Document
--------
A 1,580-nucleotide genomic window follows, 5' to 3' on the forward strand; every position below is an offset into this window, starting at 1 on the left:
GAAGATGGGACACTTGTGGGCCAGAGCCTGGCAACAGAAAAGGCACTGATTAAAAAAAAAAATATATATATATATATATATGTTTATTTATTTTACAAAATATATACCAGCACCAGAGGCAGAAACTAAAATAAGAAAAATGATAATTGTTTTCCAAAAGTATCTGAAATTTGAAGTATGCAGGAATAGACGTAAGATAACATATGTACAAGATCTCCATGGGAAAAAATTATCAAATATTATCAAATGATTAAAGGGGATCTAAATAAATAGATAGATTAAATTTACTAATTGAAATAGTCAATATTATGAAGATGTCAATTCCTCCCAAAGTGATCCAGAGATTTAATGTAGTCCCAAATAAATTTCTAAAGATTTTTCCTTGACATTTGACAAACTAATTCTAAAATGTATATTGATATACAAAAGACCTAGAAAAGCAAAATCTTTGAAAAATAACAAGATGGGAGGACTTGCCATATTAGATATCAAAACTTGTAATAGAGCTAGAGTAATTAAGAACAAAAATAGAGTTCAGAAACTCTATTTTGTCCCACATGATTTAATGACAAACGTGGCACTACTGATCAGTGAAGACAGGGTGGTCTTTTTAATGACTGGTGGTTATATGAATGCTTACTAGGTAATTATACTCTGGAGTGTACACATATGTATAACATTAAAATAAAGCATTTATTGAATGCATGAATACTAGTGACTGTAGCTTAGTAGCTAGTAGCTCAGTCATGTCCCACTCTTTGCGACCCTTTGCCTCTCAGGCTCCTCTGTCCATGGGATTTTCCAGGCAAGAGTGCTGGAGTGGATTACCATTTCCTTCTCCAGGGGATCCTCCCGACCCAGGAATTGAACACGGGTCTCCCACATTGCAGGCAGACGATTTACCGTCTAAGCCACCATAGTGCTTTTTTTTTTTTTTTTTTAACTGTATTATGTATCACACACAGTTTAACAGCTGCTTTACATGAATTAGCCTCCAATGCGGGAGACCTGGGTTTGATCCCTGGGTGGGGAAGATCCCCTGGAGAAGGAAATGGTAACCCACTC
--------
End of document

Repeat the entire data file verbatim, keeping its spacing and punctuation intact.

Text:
A 1,580-nucleotide genomic window follows, 5' to 3' on the forward strand; every position below is an offset into this window, starting at 1 on the left:
GAAGATGGGACACTTGTGGGCCAGAGCCTGGCAACAGAAAAGGCACTGATTAAAAAAAAAAATATATATATATATATATATGTTTATTTATTTTACAAAATATATACCAGCACCAGAGGCAGAAACTAAAATAAGAAAAATGATAATTGTTTTCCAAAAGTATCTGAAATTTGAAGTATGCAGGAATAGACGTAAGATAACATATGTACAAGATCTCCATGGGAAAAAATTATCAAATATTATCAAATGATTAAAGGGGATCTAAATAAATAGATAGATTAAATTTACTAATTGAAATAGTCAATATTATGAAGATGTCAATTCCTCCCAAAGTGATCCAGAGATTTAATGTAGTCCCAAATAAATTTCTAAAGATTTTTCCTTGACATTTGACAAACTAATTCTAAAATGTATATTGATATACAAAAGACCTAGAAAAGCAAAATCTTTGAAAAATAACAAGATGGGAGGACTTGCCATATTAGATATCAAAACTTGTAATAGAGCTAGAGTAATTAAGAACAAAAATAGAGTTCAGAAACTCTATTTTGTCCCACATGATTTAATGACAAACGTGGCACTACTGATCAGTGAAGACAGGGTGGTCTTTTTAATGACTGGTGGTTATATGAATGCTTACTAGGTAATTATACTCTGGAGTGTACACATATGTATAACATTAAAATAAAGCATTTATTGAATGCATGAATACTAGTGACTGTAGCTTAGTAGCTAGTAGCTCAGTCATGTCCCACTCTTTGCGACCCTTTGCCTCTCAGGCTCCTCTGTCCATGGGATTTTCCAGGCAAGAGTGCTGGAGTGGATTACCATTTCCTTCTCCAGGGGATCCTCCCGACCCAGGAATTGAACACGGGTCTCCCACATTGCAGGCAGACGATTTACCGTCTAAGCCACCATAGTGCTTTTTTTTTTTTTTTTTTAACTGTATTATGTATCACACACAGTTTAACAGCTGCTTTACATGAATTAGCCTCCAATGCGGGAGACCTGGGTTTGATCCCTGGGTGGGGAAGATCCCCTGGAGAAGGAAATGGTAACCCACTC